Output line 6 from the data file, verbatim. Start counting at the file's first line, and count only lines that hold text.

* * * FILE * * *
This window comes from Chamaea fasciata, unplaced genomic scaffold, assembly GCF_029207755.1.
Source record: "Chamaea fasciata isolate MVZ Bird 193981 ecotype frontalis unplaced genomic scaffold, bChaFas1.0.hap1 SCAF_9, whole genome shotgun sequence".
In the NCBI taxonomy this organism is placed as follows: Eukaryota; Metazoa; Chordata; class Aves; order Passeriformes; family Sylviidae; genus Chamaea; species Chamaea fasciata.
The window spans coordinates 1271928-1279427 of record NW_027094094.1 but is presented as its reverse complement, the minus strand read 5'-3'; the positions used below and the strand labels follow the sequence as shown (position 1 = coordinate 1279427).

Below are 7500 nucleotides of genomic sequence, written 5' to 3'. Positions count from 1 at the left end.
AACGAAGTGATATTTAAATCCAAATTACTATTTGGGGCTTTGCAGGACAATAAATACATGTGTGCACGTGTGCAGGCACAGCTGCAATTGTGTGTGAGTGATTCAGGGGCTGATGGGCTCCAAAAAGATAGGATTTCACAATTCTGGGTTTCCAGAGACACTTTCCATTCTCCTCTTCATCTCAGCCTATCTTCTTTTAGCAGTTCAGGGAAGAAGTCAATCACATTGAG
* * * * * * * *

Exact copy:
AACGAAGTGATATTTAAATCCAAATTACTATTTGGGGCTTTGCAGGACAATAAATACATGTGTGCACGTGTGCAGGCACAGCTGCAATTGTGTGTGAGTGATTCAGGGGCTGATGGGCTCCAAAAAGATAGGATTTCACAATTCTGGGTTTCCAGAGACACTTTCCATTCTCCTCTTCATCTCAGCCTATCTTCTTTTAGCAGTTCAGGGAAGAAGTCAATCACATTGAG